Today is the Feast of St. Martin de Porres, a Peruvian lay friar of the Order of Preachers and patron saint of, among other things, social justice and barbers.
His patronage of barbers follows from his time as a barber. His patronage of social justice follows from his personal experiences; his mother was a former slave, his father a Spanish nobleman who ignobly abandoned her and their two young children, and within his Dominican convent he also experienced class- and race-based bigotry.
St. Martin himself, from what I've been told, wasn't particularly occupied with issues of social justice as such. The virtue that consumed his life was charity. He sought out lowly positions from which he could serve others in love, and spent thirty-five years as infirmarian, caring for (and often miraculously healing) the sick of his convent and his city.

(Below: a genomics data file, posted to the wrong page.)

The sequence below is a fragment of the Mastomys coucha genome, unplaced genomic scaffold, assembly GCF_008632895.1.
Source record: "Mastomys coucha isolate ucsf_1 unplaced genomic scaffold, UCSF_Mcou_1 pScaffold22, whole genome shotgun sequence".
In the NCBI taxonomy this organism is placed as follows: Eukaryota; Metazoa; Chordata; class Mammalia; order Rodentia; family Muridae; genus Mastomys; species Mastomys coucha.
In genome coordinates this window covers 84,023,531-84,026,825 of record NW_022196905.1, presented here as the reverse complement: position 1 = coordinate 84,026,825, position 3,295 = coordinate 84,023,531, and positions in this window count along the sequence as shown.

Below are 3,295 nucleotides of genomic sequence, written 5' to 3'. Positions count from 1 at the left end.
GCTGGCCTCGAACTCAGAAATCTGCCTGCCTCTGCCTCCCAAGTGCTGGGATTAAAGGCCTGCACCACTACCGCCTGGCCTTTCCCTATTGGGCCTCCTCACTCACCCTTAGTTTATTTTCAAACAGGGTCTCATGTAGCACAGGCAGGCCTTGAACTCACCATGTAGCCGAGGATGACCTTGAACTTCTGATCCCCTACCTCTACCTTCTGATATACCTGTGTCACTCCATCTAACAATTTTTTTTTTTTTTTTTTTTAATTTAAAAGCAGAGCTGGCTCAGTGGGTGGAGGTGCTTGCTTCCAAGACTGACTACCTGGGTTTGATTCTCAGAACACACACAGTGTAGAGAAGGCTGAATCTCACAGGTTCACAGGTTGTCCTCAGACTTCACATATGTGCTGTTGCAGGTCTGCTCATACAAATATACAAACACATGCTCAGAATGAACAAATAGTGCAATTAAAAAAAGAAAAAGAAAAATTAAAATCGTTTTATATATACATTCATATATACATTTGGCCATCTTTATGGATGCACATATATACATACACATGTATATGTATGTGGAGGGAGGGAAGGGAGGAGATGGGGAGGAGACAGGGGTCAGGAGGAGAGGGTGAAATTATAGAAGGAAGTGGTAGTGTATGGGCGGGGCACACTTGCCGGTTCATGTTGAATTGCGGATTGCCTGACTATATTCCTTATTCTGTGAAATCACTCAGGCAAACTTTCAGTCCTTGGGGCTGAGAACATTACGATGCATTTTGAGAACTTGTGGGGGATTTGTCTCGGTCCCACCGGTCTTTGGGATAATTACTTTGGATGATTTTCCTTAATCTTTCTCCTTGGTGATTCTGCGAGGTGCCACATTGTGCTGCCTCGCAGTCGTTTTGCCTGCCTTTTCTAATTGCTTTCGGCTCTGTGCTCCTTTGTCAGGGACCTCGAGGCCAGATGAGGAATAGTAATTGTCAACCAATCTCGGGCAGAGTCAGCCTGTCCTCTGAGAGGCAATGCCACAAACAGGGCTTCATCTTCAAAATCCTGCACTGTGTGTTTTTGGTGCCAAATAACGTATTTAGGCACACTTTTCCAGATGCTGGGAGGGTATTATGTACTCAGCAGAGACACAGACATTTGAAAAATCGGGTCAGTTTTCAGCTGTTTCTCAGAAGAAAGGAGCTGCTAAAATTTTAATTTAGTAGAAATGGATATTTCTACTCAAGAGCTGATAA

One story is told of a time when an epidemic was raging through Lima. Brother Martin brought those he met who were sick to the convent, until his prior ordered him to stop, lest all the friars in the place get sick. When he then found a man on the street bleeding from a knife wound, though, Br. Martin brought him to his own room to treat him. The prior scolded him for disobeying his order, and Br. Martin apologized, saying, "I did not know the precept of obedience took precedence over that of charity."
The prior then commanded him to do as he saw fit in caring for those he met.